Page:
Photo Information

Wearing proper reflective gear, Pfc. David Venzor runs to catch up with Cpl. Frankie Rivera and Pfc. Chris Rainey during a physical training session at the Combat Center Feb. 8. Marines are required to wear reflective gear before 8 a.m. and after evening colors while exercising outside.

Photo by Cpl. Brian A. Tuthill

Proper protective equipment not optional at the Combat Center

10 Feb 2006 | Lance Cpl. Regina N. Ortiz

Marines and Sailors don’t think twice about wearing a flak jacket and Kevlar when going into combat training, but they have second thoughts about, and even disregard, wearing reflective safety gear during physical training.

Although an $8 belt that lasts a lifetime doesn’t make a troop look as tough as the flak jacket and Kevlar, it saves lives and is a direct order from Headquarters Marine Corps and the Combat Center.

Not only is it required to wear reflective safety gear during physical training, but also any time military personnel are subjected to automotive traffic during their assigned duties, such as controlling traffic, repairing roadways, working construction and repairing telephone or electrical lines on or near roadways, according to Marine Corps Order 5100.19E.

These orders apply before morning colors and after evening colors, when light is limited.

Individuals are not allowed to walk, jog or run on roadways during high traffic density, and installation commanders are required to designate and publish which roadways and time periods apply, according to the MCO.

Combat Center Order P1630.8C identifies Del Valle Road as a high traffic density area. Crossing Del Valle Road is permitted with road guards posted to warn and guide oncoming traffic. Road guards are required to wear reflective vests, in addition to carrying flashlights, as stated in the MCO and the CCO.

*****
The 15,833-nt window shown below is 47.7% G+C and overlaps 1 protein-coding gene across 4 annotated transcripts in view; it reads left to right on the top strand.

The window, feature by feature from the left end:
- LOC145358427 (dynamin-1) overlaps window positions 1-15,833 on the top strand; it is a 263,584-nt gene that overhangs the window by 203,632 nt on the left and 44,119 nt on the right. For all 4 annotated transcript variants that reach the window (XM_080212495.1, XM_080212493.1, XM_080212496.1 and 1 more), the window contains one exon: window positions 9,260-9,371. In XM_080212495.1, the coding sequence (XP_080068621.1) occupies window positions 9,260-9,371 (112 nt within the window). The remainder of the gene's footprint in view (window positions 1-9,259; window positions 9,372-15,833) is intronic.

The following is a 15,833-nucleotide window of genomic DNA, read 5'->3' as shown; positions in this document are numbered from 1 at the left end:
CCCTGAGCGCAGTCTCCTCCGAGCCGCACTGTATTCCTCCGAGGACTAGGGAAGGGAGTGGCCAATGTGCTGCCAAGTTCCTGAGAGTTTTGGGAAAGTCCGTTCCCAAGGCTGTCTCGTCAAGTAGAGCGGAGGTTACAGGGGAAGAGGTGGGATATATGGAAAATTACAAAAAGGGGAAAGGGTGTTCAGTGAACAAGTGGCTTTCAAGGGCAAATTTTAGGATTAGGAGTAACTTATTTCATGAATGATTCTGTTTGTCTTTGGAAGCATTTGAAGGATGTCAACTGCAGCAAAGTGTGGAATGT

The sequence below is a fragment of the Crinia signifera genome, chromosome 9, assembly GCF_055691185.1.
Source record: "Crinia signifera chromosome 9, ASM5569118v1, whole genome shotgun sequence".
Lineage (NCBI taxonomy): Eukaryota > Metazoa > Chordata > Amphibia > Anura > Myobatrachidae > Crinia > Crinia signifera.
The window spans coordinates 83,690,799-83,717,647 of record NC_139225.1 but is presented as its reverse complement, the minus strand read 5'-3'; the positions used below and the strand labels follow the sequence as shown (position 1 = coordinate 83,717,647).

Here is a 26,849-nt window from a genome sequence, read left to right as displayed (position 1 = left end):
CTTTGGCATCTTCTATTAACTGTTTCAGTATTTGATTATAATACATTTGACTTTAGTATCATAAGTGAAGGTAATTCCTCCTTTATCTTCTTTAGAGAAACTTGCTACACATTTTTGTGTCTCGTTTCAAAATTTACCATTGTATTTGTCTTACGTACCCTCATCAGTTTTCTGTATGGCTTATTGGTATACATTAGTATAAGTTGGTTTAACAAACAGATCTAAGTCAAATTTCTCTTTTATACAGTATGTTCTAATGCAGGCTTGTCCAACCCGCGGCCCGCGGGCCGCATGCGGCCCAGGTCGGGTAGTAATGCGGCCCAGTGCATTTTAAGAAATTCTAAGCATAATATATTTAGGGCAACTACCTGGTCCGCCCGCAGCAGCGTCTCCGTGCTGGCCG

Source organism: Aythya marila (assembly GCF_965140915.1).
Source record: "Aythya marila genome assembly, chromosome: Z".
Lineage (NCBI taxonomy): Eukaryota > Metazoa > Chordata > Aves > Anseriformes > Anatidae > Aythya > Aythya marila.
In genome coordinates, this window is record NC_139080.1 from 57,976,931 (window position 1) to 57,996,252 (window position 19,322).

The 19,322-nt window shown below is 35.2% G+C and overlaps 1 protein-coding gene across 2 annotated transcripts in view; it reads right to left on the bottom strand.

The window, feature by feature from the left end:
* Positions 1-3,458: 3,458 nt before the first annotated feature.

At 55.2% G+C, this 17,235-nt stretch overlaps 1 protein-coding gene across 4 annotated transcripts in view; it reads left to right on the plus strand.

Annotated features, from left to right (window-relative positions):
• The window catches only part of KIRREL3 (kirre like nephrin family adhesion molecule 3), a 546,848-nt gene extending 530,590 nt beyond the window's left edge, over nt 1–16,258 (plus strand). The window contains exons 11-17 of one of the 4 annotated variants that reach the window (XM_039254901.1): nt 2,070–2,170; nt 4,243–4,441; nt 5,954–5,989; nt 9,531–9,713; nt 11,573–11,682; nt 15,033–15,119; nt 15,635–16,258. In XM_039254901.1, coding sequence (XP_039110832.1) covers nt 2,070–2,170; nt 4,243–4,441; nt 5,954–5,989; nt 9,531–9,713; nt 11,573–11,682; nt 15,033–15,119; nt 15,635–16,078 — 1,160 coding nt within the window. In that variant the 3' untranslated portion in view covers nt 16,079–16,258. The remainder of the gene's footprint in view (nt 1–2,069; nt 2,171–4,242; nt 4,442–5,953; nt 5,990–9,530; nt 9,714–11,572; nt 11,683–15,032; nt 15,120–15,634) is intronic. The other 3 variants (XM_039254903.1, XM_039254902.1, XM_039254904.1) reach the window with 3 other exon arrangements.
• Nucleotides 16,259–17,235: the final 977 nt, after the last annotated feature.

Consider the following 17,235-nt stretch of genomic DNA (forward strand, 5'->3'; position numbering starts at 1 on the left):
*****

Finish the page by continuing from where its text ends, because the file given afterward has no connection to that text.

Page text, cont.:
Bicyclists are directed to follow certain safety precautions as well. Bicycles are not allowed to be operated during hours of darkness unless equipped with specific reflective items that include:

•A headlamp emitting a white visible beam from a distance of 300 feet in front and from the sides of the bicycle.

•A red reflector on the rear, visible from 500 feet when directly in front of a vehicle with its front headlights on.

•White or yellow reflectors on each pedal visible from the front and rear of the bicycle from 200 feet.

•White or yellow reflectors on each side of the forward center of the bicycle and red reflectors on each side of the rear center of the bicycle.

•The rider is required to wear a reflective vest.

Motorcyclists are required to follow certain guidelines as well, according to CCO P1630.8C. They are required to wear a properly fastened protective helmet, impact or shatter resistant goggles or full-face shield, brightly colored long-sleeved shirt, full-length pants, reflective vest, hard-soled shoes and protective gloves.

Violators of these orders are subject to punitive action under the Uniform Code of Military Justice.

“The biggest thing is safety,” said Sgt. Maj. James M. Ricker, Combat Center sergeant major. “It’s about survivability of Marines and Sailors and using common sense.”

A unit leader takes on the responsibility of fellow troops and it can be considered neglect when a unit leader doesn’t ensure his troops have all required safety gear, Ricker explained.

“It comes down to, ‘What will the investigating officer say,’” he added. “It’s a tragedy to have to explain an incident you could have controlled.”

Headquarters Marine Corps